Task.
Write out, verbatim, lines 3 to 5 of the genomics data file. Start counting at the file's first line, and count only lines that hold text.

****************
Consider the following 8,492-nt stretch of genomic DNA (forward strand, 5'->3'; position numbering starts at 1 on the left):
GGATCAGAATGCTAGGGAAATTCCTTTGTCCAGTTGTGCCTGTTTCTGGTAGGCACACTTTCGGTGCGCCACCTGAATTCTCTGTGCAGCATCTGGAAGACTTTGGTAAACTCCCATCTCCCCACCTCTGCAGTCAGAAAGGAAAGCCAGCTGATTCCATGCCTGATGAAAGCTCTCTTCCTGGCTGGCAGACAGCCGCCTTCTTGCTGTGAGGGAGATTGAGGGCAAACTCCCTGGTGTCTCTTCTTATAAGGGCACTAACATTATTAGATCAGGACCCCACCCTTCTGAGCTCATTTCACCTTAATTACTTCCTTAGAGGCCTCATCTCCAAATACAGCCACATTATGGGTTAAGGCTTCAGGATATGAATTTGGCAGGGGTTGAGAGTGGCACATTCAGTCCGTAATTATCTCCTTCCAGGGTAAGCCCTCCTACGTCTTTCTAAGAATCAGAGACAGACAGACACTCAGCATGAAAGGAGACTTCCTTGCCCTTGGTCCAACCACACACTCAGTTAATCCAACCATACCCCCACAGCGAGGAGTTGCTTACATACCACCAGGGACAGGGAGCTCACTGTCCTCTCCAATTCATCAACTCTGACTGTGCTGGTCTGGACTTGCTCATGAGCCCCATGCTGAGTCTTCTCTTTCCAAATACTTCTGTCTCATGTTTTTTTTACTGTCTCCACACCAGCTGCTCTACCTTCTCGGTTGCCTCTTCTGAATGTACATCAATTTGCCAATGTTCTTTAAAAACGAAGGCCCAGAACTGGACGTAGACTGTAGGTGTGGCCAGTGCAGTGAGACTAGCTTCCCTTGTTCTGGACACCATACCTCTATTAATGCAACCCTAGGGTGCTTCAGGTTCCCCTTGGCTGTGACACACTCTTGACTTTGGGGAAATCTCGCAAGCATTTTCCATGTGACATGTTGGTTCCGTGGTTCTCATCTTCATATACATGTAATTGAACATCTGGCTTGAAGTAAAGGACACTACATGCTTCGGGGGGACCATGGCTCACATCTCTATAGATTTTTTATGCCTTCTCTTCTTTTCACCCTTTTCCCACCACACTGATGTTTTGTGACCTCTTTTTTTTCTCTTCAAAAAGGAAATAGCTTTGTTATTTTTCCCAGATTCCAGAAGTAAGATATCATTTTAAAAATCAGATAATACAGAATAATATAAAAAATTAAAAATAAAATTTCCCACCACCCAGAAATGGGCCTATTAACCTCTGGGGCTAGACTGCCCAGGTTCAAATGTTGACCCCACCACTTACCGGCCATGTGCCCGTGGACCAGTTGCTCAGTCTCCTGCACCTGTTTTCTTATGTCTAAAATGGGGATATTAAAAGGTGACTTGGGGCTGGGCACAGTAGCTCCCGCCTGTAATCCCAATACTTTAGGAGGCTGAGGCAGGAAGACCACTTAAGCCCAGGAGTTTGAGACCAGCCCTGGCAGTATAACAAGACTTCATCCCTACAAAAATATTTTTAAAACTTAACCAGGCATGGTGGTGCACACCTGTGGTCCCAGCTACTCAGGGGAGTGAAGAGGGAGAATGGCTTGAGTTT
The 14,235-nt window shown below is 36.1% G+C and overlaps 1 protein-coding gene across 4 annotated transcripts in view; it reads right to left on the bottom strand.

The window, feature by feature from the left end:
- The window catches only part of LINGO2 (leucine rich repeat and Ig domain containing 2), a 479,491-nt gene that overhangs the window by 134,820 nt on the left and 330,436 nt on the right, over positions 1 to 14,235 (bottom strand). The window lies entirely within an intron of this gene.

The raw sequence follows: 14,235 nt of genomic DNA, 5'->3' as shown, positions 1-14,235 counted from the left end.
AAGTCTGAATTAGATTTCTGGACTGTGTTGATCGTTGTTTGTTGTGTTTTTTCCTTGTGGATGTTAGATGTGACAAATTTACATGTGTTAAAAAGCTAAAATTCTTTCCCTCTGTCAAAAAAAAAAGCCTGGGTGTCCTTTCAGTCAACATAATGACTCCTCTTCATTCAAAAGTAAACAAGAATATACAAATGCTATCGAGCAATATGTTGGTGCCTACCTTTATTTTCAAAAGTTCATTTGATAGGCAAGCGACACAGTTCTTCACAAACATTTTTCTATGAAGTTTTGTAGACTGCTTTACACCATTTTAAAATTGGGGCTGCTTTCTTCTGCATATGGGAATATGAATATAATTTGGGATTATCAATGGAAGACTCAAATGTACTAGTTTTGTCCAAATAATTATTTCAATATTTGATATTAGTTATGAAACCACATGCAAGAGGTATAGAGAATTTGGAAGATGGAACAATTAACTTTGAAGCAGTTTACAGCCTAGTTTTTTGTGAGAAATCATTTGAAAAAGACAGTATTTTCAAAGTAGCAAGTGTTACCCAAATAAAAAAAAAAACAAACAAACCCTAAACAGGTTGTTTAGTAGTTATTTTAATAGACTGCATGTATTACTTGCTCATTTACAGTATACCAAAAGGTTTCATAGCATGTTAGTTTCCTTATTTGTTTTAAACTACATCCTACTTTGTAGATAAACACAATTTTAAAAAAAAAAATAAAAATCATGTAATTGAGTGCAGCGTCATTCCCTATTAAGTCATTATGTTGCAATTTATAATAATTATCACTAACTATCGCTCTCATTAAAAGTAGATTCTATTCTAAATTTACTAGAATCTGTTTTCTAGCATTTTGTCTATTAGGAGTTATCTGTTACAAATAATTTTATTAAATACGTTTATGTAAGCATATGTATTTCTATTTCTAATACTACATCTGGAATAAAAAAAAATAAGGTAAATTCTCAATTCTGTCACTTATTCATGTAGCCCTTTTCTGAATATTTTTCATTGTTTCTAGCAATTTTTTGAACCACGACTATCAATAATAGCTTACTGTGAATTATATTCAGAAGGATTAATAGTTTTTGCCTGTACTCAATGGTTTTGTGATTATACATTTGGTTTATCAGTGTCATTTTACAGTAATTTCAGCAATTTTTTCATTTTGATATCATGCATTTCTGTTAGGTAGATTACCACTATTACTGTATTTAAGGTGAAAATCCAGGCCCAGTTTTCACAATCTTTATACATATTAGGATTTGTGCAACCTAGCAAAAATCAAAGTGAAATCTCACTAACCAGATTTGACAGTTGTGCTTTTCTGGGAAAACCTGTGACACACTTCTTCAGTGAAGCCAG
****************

The 14,235-nt window shown below is 36.1% G+C and overlaps 1 protein-coding gene across 4 annotated transcripts in view; it reads right to left on the bottom strand.

The window, feature by feature from the left end:
- The window catches only part of LINGO2 (leucine rich repeat and Ig domain containing 2), a 479,491-nt gene that overhangs the window by 134,820 nt on the left and 330,436 nt on the right, over positions 1 to 14,235 (bottom strand). The window lies entirely within an intron of this gene.